Lakeshore clean-up.
A lot of debris was left at Cockshott Point on the eastern shore of Windermere after the floods. Just how much soon became apparent once the flood water had receded; it also gives a stark reminder of the hight of the water level at its peak.
There was so much debris that it wasn't practical to cart all of it away so the bulk of it was burnt. James, with help from Sam and Tom loading up the power Barrow.,
Unloading the brash onto the fire. 
Looking tidier but much work still to do!

Wednesday, 13 January 2016

Retaining wall rebuild...Queen Adelaide's Hill.

During one of the recent storms a tree at the base of Queen Adelaide Hill fell across the A592 (Rayrigg Road). As it fell a section of retaining wall collapsed below it and when the root plate lifted it ripped out part of the stock fencing behind.

With the tree removed and the fence repaired it was the turn of the wall to be rebuilt. (Tuesday January 12th).

Sam, from South east Cumbria and Morecambe Bay, is helping us out this week...seen here beneath the stump of the offending tree...He is cutting back brambles prior to starting work on the wall.

With the stone cleared back, the foundation stones can be put in place.

This is an image from above of the wall during the rebuild. On a dry-stone retaining wall the stones are best placed 'end in end out' to give it as much strength as possible.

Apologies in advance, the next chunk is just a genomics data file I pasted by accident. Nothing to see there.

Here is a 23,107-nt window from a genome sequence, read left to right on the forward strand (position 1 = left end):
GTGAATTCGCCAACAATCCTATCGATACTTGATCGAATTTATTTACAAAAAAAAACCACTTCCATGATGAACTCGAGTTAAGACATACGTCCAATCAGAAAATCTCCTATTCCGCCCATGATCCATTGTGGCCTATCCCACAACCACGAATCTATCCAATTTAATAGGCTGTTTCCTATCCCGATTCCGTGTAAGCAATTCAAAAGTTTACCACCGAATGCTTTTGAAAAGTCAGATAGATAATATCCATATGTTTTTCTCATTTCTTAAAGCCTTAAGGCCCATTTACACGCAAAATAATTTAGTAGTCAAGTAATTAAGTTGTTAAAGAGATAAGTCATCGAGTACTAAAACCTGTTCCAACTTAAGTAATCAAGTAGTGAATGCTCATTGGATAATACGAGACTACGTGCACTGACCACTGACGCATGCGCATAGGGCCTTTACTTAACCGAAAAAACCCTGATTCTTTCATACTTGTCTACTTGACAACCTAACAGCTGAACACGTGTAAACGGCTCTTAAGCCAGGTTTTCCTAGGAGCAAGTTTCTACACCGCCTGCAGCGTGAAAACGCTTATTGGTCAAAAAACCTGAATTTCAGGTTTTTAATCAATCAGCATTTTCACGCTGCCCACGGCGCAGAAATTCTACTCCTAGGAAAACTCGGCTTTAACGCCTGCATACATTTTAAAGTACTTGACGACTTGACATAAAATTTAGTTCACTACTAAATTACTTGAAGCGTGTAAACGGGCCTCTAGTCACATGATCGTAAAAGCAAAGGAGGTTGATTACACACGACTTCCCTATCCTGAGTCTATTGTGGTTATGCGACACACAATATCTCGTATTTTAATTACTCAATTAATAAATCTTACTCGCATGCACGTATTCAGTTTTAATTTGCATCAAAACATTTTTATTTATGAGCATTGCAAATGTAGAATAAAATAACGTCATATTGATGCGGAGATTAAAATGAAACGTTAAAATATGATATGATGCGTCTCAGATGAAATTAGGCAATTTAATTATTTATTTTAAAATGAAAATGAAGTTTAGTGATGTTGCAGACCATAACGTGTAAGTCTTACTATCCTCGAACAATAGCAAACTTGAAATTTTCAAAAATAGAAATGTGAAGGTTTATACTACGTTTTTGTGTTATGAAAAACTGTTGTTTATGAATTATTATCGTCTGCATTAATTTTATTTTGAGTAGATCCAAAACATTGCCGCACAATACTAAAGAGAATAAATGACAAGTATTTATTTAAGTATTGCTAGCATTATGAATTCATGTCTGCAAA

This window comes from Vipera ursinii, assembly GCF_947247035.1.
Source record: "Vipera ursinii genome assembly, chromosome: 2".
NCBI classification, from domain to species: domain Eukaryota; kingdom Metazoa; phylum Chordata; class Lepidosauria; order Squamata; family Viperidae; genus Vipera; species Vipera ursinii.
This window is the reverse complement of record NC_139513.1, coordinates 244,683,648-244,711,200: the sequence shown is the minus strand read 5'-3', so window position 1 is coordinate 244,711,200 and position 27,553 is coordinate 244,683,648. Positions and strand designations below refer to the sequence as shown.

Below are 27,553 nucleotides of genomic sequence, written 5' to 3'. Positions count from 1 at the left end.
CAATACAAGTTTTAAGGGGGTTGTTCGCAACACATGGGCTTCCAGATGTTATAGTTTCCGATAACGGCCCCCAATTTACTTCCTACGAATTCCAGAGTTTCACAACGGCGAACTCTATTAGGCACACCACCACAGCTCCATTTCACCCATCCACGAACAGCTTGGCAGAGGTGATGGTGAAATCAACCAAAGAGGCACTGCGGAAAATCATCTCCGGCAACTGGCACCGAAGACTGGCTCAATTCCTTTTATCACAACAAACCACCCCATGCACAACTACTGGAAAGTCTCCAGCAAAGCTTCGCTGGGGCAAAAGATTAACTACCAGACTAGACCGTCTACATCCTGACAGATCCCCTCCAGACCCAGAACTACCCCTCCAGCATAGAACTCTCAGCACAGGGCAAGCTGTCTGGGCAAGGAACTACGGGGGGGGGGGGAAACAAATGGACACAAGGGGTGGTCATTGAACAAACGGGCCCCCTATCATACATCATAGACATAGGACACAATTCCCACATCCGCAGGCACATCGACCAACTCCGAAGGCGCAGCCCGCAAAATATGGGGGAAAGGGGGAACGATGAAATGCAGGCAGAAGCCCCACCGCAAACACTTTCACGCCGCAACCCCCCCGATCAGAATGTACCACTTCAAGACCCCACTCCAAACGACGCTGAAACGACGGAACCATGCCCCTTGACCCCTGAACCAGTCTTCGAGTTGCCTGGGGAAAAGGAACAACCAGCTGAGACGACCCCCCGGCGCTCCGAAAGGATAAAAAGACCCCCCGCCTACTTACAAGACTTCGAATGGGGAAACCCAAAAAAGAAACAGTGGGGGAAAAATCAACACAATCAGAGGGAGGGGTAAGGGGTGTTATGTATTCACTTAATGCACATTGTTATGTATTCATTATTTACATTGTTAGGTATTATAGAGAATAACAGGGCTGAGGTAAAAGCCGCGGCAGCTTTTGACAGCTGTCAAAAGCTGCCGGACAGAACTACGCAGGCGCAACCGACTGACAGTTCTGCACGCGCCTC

The wall close to being finished.

The competed wall with Sam giving the pavement a final sweep.

Thursday, 7 January 2016

Let it flow

One of our last jobs in 2015 was to improve the flow of Wynlass Beck at the point where,as recent events have shown, a bottle neck may occur...

 Wynlass Beck flows through St. Catherine's Estate on its way to Windermere, England's largest lake. The beck is fast flowing and even after moderately heavy rainfall it is contained by its banks, as seen in the above image.

Above St. Catherine's, Wynlass Beck flows through Low Hag Wood which is surrounded by a dry-stone boundary wall. Before it leaves the wood, the beck splits into two and flows under two bridges. Even after the usual heavy rainfall expected in the Lake District the culverts, set into the wall, are well able to cope with increasing water levels.....until recently!

The extraordinarily heavy rainfall in December increased the volume of water in Wynlass Beck to such an extent that it overwhelmed the culverts and then 'backed up' spilling over onto the access track to St. Catherine's, The Footprint and Gatelands.

This is an image of the damage to a small section of the track after the flood had subsided.

To combat such high volumes of water in the future , sections of wall were taken down by the two bridges and then rebuilt incorporating water gates or hecks. These will allow the beck to flow freely over the bridges should the need arise. The surplus stone will be recycled for use elsewhere.

One of the two hecks under construction.

The water heck for the lower of the two bridges...

...and for the upper bridge. Since these hecks were built they were put to the test within a week when yet again torrential rain swept through the area but this time the swollen beck was able to flow through and over the bridges.

And here is the proof!